Wednesday, February 27, 2013

Wednesday, February 27, 2013 8:48 am by Cristina in , , , , ,    No comments
The Telegraph and Argus features the Charlotte Brontë poem to be auctioned in April.
The Brontë Parsonage Museum at Haworth said it was aware of the poem coming up for sale but had not yet decided whether to bid.
Charlotte, who was born in 1816, is best known for Jane Eyre but she also penned about 200 poems.
The one coming up for auction is among her earliest. It is dated December 14, 1829, when she was only 13.
The poem, like other works by the Brontë children, was penned in tiny handwriting.
Brontë expert and author Juliet Barker said this was probably partly due to the expense and shortage of paper.
“They developed a minuscule hand – designed to look like bookprint – which allowed them to write many more words to the page,” she said. “The writing cannot be read without a magnifying glass, but as all the young Brontës were shortsighted this would not have been so much of a problem to them.
“The tiny hand also had the advantage of being illegible to their father and aunt, so the children enjoyed the delicious thrill knowing that the contents of their little books were a secret shared only among themselves.”
Something else pertaining to Charlotte's childhood is the notorious Cowan Bridge school. We find it fascinating how the current school located there, Casterton, manages to gloss over the gruesome experience. From BBC News reporting that 'Sedbergh and Casterton boarding schools [are] to merge':
The three Brontë sisters attended Casterton, which was founded in 1823.
Actually, four Brontë sisters attended Cowan Bridge. Two of them, Maria and Elizabeth, died because of its unsanitary conditions. Anne never went there at all. And we are not saying that the current school bears any resemblance whatsoever to its predecessor, we just find it funny that they use the Brontës for renown.

The Lindsey Hilsum on International Affairs blog from Channel 4 quotes from Charlotte Brontë's Shirley:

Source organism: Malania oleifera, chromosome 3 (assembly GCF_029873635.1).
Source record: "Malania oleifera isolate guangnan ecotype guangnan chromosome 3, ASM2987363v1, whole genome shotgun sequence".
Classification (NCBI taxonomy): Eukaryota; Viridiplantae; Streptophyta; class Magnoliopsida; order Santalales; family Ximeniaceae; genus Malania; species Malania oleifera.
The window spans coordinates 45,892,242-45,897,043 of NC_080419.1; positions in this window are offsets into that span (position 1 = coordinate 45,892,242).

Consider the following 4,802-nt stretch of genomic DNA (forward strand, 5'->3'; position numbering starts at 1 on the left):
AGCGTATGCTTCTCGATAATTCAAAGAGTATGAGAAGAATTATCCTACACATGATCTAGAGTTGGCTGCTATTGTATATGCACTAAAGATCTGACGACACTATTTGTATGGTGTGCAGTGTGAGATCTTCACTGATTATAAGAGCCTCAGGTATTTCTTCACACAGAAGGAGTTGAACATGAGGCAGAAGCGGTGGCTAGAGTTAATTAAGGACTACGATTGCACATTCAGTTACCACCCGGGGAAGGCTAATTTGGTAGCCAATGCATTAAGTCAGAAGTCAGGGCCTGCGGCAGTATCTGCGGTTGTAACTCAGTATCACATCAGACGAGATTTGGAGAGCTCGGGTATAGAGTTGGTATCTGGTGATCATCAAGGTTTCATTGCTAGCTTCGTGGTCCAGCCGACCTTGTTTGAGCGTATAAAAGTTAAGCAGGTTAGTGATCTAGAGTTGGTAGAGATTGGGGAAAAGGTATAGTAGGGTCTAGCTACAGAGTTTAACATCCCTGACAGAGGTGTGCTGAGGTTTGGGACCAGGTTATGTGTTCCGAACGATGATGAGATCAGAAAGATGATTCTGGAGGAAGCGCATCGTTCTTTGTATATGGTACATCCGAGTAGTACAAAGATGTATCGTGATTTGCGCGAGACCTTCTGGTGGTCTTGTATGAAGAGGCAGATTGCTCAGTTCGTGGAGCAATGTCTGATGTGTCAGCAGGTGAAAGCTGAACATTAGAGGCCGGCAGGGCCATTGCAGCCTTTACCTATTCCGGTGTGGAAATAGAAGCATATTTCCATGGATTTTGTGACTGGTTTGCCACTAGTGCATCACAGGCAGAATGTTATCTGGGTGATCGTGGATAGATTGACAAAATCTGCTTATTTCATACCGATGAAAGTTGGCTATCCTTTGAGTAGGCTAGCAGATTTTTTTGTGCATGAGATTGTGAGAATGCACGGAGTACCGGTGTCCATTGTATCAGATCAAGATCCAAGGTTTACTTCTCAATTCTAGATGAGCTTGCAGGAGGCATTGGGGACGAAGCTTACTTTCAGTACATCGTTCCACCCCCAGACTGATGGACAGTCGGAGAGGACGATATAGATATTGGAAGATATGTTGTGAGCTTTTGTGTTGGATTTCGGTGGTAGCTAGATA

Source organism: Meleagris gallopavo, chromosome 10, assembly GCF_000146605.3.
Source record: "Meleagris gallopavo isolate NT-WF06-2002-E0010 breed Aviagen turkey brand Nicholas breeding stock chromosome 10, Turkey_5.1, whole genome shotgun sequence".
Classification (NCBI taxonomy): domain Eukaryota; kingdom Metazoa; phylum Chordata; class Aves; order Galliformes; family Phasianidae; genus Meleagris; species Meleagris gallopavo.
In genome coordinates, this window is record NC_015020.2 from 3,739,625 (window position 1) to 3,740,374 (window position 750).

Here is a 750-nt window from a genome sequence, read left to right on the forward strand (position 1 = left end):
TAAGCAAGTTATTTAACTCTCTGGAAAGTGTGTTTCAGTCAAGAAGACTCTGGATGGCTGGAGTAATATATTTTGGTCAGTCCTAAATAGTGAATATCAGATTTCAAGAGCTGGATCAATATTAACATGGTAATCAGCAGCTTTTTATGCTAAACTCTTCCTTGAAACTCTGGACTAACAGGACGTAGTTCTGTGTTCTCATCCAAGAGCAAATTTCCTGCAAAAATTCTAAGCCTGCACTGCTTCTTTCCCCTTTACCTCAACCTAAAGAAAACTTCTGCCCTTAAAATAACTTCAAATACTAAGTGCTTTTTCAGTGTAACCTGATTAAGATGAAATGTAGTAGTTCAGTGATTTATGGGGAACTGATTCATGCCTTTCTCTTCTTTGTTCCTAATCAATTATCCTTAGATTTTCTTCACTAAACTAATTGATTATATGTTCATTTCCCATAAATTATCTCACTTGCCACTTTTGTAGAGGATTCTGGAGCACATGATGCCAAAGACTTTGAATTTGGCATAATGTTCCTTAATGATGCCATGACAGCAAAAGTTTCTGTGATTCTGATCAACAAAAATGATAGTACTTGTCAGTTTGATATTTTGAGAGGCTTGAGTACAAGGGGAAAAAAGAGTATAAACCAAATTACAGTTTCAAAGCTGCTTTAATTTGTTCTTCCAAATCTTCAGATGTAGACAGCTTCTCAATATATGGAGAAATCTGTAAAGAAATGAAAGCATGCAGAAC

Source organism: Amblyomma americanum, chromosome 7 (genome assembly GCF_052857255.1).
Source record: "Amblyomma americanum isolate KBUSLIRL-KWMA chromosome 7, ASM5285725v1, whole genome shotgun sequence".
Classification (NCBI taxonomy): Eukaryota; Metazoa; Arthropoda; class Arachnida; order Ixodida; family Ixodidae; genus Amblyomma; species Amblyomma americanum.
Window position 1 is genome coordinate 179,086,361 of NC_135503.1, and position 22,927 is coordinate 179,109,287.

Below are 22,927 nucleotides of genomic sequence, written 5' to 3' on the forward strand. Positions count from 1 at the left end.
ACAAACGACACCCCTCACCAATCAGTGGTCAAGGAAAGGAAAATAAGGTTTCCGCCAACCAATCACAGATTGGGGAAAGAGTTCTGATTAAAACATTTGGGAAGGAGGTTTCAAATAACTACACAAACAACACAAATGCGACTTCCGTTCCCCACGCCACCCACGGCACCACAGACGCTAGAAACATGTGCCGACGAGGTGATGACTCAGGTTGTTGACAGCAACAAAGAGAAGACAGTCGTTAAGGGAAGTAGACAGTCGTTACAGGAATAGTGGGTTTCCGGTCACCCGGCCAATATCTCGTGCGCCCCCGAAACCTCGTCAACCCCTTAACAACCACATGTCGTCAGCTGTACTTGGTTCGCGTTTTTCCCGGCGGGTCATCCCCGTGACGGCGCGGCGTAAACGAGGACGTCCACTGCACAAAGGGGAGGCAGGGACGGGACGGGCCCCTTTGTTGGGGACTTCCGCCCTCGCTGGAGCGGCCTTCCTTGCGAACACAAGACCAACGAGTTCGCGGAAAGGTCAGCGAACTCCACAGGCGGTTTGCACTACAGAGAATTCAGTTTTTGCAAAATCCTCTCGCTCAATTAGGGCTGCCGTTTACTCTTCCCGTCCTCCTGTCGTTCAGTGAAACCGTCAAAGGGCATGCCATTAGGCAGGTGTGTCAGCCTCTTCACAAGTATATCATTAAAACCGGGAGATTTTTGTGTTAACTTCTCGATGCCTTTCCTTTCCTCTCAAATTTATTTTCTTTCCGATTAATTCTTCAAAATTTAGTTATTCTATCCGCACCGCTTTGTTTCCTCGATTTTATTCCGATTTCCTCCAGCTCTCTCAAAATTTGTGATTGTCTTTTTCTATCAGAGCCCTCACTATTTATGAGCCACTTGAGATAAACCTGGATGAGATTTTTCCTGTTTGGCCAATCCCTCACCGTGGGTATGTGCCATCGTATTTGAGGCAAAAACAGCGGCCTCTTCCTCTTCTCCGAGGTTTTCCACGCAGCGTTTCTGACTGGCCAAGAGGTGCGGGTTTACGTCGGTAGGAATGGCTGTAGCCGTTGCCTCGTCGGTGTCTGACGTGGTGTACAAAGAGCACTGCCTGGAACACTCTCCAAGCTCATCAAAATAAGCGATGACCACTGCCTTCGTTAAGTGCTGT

“There are certain phrases potent to make my blood boil!” wrote Charlotte Brontë. The word that drove her crazy was “improper”. For me it’s the latter day equivalent – inappropriate. [...]
I went back to Charlotte Brontë to look for another quotation to end this blog and found: “If men could see us as we really are, they would be a little amazed; but the cleverest, the acutest men are often under an illusion about women: they do not read them in a true light: they misapprehend them, both for good and evil: their good woman is a queer thing, half doll, half angel; their bad woman almost always a fiend.”
It’s a beautiful piece of writing, succinctly and wittily describing a worrying male attitude to women which I don’t think has moved on too much since Charlotte Brontë was writing.
I suspect, however, that it is not entirely relevant to the subject in hand. It’s the wrong quotation on which to end this meditation.  Or maybe it’s just inappropriate.
The first quotation comes from chapter XXXI; the second from chapter XX.

This writer from The Millions discussing John Irving is not a Brontëite:
I started reading John Irving when I was thirteen. My mother recommended The World According to Garp in a moment of exasperation. I was at a difficult age, reading-wise — too old for children’s books, but too unseasoned a reader to navigate the adult section of the library. My mother gave me novels from her own library, classics she thought appropriate for a young girl: Jane Eyre, Wuthering Heights, Pride and Prejudice, and Ethan Frome. The only one I liked was Ethan Frome — a novel about a terrible accident, set in New England. Maybe that’s why my mother thought I would like The World According to Garp. (Hannah Gersen)
The Seattle Theater Examiner features Book-It's stage adaptation of Anna Karenina and interviews several cast members:
Can you tell me what the first Book-It show was that you saw? [...]
[Meg] McLynn: I saw Jane Eyre over a decade ago. I wasn't familiar with the novel, but I was an avid reader, so having the story come to life in a way which connected a literary structure with a theatrical structure was completely surprising and engaging. I was hooked immediately with the Book-It style and have wanted to perform with them ever since! (Rosemary Jones)
TravelBite makes some suggestions for Mother's Day (March 10th in the UK this year), such as
York Literature Festival, York
Celebrate the written word at the 6th York Literature Festival which takes place from March19th to 24th. Mixing local writers with nationally recognised names, this year the festival features poet laureate Carol Ann Duffy, Simon Armitage, Will Self, Tracy Chevalier, Tony Hawks, crime novelist Peter Robinson and folk hero Martin Carthy. Visitors can also take a guided walk around Literary York, discovering the cities links to W H Auden, Charles Dickens, the Brontë sisters, Tristram Shandy, Robinson Crusoe and many more. Visit
Big Hospitality reports that Brontë country, among others, has partnered with VisitEngland in 'a new multi-channel marketing campaign designed to boost domestic tourism in 2013'. Galactic Vagabond posts about Jane Eyre and Flickr user BraveAmberBeats has uploaded a picture of a copy of Jane Eyre at Grand Central.


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